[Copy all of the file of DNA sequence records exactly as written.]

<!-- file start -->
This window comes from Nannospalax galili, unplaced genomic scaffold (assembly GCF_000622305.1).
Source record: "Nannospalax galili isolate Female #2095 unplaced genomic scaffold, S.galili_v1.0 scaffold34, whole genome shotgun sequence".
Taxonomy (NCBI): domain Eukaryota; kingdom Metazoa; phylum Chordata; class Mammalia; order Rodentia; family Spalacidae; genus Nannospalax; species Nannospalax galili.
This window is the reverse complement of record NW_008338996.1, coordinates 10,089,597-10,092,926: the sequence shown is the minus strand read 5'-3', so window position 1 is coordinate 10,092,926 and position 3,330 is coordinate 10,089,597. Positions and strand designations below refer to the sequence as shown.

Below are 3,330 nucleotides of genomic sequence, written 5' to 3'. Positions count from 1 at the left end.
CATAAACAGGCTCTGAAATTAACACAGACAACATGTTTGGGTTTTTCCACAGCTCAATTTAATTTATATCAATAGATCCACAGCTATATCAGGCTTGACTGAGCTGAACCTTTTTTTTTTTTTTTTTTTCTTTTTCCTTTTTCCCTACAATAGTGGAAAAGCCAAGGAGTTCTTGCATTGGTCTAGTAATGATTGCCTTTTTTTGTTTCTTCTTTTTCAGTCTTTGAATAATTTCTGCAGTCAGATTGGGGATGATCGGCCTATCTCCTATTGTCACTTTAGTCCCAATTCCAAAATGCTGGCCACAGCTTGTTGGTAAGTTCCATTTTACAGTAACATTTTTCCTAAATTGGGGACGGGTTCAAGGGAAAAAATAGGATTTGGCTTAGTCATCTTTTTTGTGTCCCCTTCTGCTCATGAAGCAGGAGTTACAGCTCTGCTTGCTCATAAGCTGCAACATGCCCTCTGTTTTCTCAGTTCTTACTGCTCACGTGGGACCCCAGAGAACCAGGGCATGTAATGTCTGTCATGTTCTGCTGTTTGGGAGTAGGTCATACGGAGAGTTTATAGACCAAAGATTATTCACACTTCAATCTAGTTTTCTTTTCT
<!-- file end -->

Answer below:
This window comes from Nannospalax galili, unplaced genomic scaffold (assembly GCF_000622305.1).
Source record: "Nannospalax galili isolate Female #2095 unplaced genomic scaffold, S.galili_v1.0 scaffold34, whole genome shotgun sequence".
Taxonomy (NCBI): domain Eukaryota; kingdom Metazoa; phylum Chordata; class Mammalia; order Rodentia; family Spalacidae; genus Nannospalax; species Nannospalax galili.
This window is the reverse complement of record NW_008338996.1, coordinates 10,089,597-10,092,926: the sequence shown is the minus strand read 5'-3', so window position 1 is coordinate 10,092,926 and position 3,330 is coordinate 10,089,597. Positions and strand designations below refer to the sequence as shown.

Below are 3,330 nucleotides of genomic sequence, written 5' to 3'. Positions count from 1 at the left end.
CATAAACAGGCTCTGAAATTAACACAGACAACATGTTTGGGTTTTTCCACAGCTCAATTTAATTTATATCAATAGATCCACAGCTATATCAGGCTTGACTGAGCTGAACCTTTTTTTTTTTTTTTTTTTCTTTTTCCTTTTTCCCTACAATAGTGGAAAAGCCAAGGAGTTCTTGCATTGGTCTAGTAATGATTGCCTTTTTTTGTTTCTTCTTTTTCAGTCTTTGAATAATTTCTGCAGTCAGATTGGGGATGATCGGCCTATCTCCTATTGTCACTTTAGTCCCAATTCCAAAATGCTGGCCACAGCTTGTTGGTAAGTTCCATTTTACAGTAACATTTTTCCTAAATTGGGGACGGGTTCAAGGGAAAAAATAGGATTTGGCTTAGTCATCTTTTTTGTGTCCCCTTCTGCTCATGAAGCAGGAGTTACAGCTCTGCTTGCTCATAAGCTGCAACATGCCCTCTGTTTTCTCAGTTCTTACTGCTCACGTGGGACCCCAGAGAACCAGGGCATGTAATGTCTGTCATGTTCTGCTGTTTGGGAGTAGGTCATACGGAGAGTTTATAGACCAAAGATTATTCACACTTCAATCTAGTTTTCTTTTCT